Lost in China? 30 Mandarin Chinese Travel Phrases to Help You Find Your Way

Are you currently, or perhaps planning on, traveling in China?

Then you’ve come to the right place.

Although going out and about in China can be a challenge—with most names and signs written in Chinese characters—getting lost can turn into an adventure with our travel tips.

And to make sure you’re prepared for anything, we’ve also got some handy Chinese travel phrases for you to learn.


Tips for Using Chinese Travel Phrases When Lost

Pronunciation is way more important than grammar. If you’re concerned about how to structure your “How do I get there?” question, forget it. Pronouncing the name of the place you’re going to is enough to get you there. 

Conversational Chinese is rather simple because complete sentences are often not necessary in conversation.

If a taxi driver asks you, “Is it okay if I take the highway?” you can say “sure” instead of a textbook “yes, you may take the highway.” Don’t worry too much about full sentences when you’re trying to get around.

Learn the names of a few landmarks that are close to where you’re staying. Banks, parks, intersections, restaurants, grocery stores, convenience stores, shopping malls, hotels and schools can all serve as points of identification.

The names of two or three of these will be more than enough to help you describe how to get back to where you’re staying. Obviously, landmarks are in lieu of a street name, which is the best information you can provide.

If you’re lost and can’t handle all the walking directions you were given, find a place to regroup. Many local and Western places—such as Starbucks, McDonald’s, Burger King, etc.—often have free WiFi, which can be useful if your map app works abroad (some don’t) or if you need to contact a friend or look up directions online.

Who Can Help You Find Your Way?

Taxi drivers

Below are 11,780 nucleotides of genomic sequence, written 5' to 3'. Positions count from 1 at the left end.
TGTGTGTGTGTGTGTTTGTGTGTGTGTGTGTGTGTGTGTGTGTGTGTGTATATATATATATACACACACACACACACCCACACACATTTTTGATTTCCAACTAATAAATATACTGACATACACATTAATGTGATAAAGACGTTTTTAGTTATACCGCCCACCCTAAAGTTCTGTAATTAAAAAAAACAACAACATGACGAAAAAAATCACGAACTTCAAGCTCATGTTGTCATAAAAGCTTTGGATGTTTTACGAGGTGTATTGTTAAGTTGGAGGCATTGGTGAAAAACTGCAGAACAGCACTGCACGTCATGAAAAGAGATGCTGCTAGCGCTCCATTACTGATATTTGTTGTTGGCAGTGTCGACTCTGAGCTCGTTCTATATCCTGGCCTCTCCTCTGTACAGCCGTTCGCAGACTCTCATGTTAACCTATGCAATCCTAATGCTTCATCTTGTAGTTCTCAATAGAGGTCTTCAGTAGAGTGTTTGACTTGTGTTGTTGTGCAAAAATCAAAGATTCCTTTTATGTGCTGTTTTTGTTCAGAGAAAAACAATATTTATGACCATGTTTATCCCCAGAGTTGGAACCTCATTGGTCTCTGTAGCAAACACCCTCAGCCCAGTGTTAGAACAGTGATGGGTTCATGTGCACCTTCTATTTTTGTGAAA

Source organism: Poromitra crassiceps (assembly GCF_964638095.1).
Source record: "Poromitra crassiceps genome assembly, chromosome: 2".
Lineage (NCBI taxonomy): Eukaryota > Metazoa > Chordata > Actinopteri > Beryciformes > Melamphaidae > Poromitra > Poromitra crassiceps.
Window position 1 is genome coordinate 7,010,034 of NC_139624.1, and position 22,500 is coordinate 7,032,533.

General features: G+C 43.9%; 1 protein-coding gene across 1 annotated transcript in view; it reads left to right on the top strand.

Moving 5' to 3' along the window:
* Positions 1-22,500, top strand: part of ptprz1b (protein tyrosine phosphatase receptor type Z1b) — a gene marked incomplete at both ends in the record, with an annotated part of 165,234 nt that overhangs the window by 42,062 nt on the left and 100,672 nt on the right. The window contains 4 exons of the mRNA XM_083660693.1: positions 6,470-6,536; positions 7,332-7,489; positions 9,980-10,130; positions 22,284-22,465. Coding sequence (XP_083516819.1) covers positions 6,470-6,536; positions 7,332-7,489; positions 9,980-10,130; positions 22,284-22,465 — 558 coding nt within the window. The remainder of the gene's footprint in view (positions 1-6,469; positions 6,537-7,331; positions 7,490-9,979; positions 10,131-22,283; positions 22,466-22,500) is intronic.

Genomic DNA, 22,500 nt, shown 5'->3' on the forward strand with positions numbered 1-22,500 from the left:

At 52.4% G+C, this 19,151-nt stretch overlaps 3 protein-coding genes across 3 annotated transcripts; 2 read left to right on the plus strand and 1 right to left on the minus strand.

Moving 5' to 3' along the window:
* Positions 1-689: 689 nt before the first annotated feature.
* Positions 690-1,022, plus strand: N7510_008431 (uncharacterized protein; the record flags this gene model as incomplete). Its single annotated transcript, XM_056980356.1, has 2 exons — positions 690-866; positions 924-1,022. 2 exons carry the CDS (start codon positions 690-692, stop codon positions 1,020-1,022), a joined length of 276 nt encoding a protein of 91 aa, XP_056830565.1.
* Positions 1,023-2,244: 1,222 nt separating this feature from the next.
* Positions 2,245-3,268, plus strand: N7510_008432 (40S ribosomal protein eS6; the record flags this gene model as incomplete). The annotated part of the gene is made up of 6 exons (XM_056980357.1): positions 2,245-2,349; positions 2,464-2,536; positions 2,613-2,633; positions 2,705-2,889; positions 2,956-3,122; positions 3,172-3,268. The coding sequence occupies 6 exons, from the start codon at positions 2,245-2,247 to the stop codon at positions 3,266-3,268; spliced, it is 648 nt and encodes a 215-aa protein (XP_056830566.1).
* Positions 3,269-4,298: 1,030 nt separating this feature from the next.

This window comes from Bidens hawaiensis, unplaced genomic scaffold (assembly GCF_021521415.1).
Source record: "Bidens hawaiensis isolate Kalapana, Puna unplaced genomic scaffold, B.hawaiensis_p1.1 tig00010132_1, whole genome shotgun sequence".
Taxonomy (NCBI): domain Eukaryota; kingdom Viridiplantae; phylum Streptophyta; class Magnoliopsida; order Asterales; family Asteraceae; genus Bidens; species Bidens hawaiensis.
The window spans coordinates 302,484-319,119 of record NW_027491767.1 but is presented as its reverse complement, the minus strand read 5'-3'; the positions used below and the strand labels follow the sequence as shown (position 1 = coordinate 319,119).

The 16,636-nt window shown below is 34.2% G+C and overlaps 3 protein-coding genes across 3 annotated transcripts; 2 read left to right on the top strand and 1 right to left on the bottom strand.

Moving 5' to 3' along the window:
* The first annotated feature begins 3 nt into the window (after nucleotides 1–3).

Mandarin Chinese is often (though not always) the second language of taxi drivers. In major cities, many drivers come from smaller towns and farming areas nearby to work in the city and support their families, so their mother tongue is often a local Chinese dialect.

You might be nervous about pronouncing your destination, but they’ll listen very carefully since they also don’t want to take you to the wrong place. Taxi drivers will ask you where you want to go before allowing you into their car, so don’t be surprised if they don’t let you in right away.

If you’re nervous about communicating with your taxi driver, there’s a simple solution: Download the DiDi app for iOS or Android. DiDi is China’s version of Uber or Lyft, so when the driver picks you up, they’ll already know where you’re going.

Bus drivers

Almost every bus driver knows every stop and every associated landmark along the route. Many either drive different routes or are familiar with other routes that overlap theirs.

Before getting on the bus and paying your two 块 (kuài – bucks, as in dollars), ask the driver if his route passes that certain street or landmark you’re going to. If it does, he’ll remember to tell you when to get off. If the route doesn’t go there, he’ll let you know which route to take.

Try downloading Moovit for iOS or Android to view bus routes. These will make your trip a bit easier!

Scooter taxis

Electric scooter taxis are the quickest and most adventurous taxis in China. These drivers are the most landmark-based of all. They’re great at finding popular spots you want to go to. If your destination isn’t a popular spot, they may not know it, but they’ll at least get you very close (usually within eyesight of your destination).

Like taxi drivers, the scooter taxi drivers will also ask where you want to go before allowing you on the bike. They’ll also negotiate a fee before they let you get on.

Fellow passengers

This scenario usually only happens on the bus or subway as taxis are generally not shared. If your destination is a popular spot, anyone can point to the subway map and help you count out the stops.